So the sample password would be something like “welcome1234”. According to the site https://howsecureismypassword.net/ it would take one day to crack such password.

Don’t use personal information or generic words in a password.

Let’s make our password a bit more complex.

  1. Special characters:

Along with the above mentioned “abc-xyz” + “ABC-XYZ”+”123-789” we would require introduction of special character such as “!@#$%^&*(){}[];’:”,<>/?=+”

Now our sample password would look something like “welcome@123”. According to the site https://howsecureismypassword.net/, it would take five days to crack such password. However, by using the dictionary present https://github.com/danielmiessler/SecLists/tree/master/Passwords it can be cracked before time.

Don’t use personal information or generic words in a password.

  1. Bruce Schneier’s Method:

Bruce back in 2008 introduced a password creation mechanism. It was on the line of keeping a sentence and using it for the password.

Sentence: What a beautiful day it is! Will you give me the duck back?

Password: Wabdii!Wygmtdb

According to the site https://howsecureismypassword.net/, it would take 29 Million years to break the password.

Don’t use personal information or generic words in a password.

  1. Different passwords for different sites:

A British security specialist has drilled down the information made open by Anonymous group hacks against Gawker and rootkit.com and found that numerous clients with records at both sides utilized a similar password for their login qualifications.

Indeed, contrasted with past research on the issue, the information shows an ever increasing number of online users that are reusing passwords.

Password reuse over various Websites speaks to a hazard since all that the cracker needs to do is break one password and use it over different websites for the same user.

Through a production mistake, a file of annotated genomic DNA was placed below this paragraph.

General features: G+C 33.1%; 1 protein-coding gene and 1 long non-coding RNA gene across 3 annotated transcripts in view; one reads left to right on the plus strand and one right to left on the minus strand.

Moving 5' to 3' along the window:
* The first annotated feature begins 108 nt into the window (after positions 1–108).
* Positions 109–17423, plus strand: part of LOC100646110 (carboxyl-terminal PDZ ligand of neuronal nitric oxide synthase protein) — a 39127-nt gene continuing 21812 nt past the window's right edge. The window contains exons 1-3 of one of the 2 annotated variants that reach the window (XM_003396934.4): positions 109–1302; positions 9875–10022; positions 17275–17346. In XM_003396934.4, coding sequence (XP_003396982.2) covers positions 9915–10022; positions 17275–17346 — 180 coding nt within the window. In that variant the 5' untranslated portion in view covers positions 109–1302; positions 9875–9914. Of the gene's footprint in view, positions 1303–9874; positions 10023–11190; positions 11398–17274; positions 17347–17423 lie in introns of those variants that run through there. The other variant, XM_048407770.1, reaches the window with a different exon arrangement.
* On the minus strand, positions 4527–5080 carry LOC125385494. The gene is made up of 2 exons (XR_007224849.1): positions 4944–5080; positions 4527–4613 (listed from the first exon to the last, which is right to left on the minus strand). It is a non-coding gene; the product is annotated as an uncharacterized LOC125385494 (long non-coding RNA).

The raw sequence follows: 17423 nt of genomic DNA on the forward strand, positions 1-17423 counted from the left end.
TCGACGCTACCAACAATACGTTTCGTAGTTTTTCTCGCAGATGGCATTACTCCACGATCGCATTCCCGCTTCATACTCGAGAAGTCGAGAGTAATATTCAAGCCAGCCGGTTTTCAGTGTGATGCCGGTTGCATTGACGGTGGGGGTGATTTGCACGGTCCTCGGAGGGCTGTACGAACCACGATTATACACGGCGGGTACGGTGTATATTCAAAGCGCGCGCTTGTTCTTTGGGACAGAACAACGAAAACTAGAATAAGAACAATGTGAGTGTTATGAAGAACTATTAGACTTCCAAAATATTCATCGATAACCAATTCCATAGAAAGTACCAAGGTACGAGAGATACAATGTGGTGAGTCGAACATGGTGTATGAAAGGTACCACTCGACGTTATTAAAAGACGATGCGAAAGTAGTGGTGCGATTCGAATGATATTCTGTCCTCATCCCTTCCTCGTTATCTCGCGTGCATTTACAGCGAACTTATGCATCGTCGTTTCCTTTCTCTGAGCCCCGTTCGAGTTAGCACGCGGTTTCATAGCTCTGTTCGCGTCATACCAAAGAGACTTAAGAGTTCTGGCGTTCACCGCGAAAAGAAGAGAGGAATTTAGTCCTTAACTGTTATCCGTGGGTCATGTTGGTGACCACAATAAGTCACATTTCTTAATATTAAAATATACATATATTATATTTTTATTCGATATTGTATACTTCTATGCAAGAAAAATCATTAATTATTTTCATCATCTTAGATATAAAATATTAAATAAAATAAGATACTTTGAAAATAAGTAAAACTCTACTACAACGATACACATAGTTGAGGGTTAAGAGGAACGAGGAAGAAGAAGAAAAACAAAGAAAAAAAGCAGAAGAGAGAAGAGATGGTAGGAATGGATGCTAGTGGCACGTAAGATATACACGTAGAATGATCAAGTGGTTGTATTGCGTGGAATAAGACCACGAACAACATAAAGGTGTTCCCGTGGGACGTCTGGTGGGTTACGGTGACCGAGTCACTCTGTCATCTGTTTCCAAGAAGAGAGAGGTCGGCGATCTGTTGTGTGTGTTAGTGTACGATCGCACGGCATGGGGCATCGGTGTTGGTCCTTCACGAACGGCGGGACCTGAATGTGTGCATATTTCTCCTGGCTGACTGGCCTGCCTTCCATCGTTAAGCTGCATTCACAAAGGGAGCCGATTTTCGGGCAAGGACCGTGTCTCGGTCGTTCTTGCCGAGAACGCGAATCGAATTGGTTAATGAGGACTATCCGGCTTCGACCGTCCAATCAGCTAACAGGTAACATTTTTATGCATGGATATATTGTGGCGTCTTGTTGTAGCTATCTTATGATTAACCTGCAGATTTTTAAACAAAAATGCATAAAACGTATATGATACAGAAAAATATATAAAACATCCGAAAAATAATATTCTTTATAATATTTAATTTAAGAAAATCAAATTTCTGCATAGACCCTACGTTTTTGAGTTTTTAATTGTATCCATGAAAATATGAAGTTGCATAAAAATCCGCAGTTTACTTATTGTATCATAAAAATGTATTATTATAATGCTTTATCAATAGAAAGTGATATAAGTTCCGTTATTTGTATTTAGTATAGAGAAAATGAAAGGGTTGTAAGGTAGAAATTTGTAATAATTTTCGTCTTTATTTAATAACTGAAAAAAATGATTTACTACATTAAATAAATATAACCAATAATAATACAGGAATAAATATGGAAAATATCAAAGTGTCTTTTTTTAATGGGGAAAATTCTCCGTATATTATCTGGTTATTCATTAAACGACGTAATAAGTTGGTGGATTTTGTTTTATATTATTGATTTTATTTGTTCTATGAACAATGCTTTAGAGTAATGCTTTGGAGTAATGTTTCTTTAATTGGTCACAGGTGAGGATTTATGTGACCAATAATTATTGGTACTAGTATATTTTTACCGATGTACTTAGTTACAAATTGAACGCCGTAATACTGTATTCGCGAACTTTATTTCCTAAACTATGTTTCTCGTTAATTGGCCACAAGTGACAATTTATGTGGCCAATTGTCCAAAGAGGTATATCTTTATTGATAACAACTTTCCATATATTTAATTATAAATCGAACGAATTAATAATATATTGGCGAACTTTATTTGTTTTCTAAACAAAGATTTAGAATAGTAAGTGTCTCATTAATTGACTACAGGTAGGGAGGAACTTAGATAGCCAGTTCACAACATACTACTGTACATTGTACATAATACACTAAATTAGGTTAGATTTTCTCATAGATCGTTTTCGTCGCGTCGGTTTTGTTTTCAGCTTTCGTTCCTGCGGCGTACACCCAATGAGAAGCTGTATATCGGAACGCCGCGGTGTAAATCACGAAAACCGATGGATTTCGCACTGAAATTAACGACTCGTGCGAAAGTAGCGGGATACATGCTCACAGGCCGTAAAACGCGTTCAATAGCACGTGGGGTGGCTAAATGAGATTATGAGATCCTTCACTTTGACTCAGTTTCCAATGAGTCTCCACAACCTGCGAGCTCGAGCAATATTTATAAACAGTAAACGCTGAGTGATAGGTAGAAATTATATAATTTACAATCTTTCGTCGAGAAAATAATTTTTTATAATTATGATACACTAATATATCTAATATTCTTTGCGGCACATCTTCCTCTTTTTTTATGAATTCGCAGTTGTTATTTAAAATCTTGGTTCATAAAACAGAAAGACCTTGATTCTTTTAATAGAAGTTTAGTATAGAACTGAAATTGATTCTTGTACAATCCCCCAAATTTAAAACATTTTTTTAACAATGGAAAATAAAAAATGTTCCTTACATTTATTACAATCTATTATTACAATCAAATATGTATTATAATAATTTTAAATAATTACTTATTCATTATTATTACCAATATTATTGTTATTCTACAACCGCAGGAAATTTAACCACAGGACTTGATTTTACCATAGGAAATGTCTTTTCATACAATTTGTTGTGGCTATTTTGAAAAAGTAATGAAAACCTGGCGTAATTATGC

Don’t use personal information or generic words in a password.

Ethical Hacking Training – Resources (InfoSec)

  1. Using passphrases:

A passphrase is a grouping of words or other content used to control access to a PC framework, program or information. A passphrase is like a password in utilization, yet a lot longer for included security. Passphrases are regularly used to control both access to, and operation of, cryptographic projects and frameworks, particularly those that get an encryption key from a passphrase. The inception of the term is by similarity with a password. The present day idea of passphrases is accepted to have been designed by Sigmund N. Doorman.

Passwords look like: welcome@123

Passphrase looks like: This is my hat, where should I keep it? à Thisismyhat,whereshouldIkeepit?

According to the site https://howsecureismypassword.net/, it would take two duodecillion years to crack the password. Now, this sounds pretty strong.

Don’t use common passphrase such as “Iameating” or “Iamsinging.”

Don’t use personal information or generic words in a password.

  1. Two-factor authentication:

Two Factor Authentication (2FA), is an additional layer of security that is known as “multi-level validation.” It requires a password and username as well as something that is unique to the user that they do not have memorized, for example, a physical token or mobile device that can receive messages or personal email account, etc.

Utilizing a username and password together with a snippet of data that lone the user knows makes it harder for a potential cracker to get entrance and take that individual’s information.

Truly, two-factor validation is not another idea but rather its utilization has turned out to be much more pervasive with the advanced age we now live in. As of late as February 2011 Google reported two element confirmations, online for their clients, trailed by MSN and Yahoo.

The following URLs guide you to enable 2FA:

Gmail: https://www.google.com/landing/2step/

Facebook: https://www.turnon2fa.com/tutorials/how-to-turn-on-2fa-for-facebook/

Twitter: https://www.turnon2fa.com/tutorials/how-to-turn-on-2fa-for-twitter/

You can search 2FA for different site by using the URL: https://www.turnon2fa.com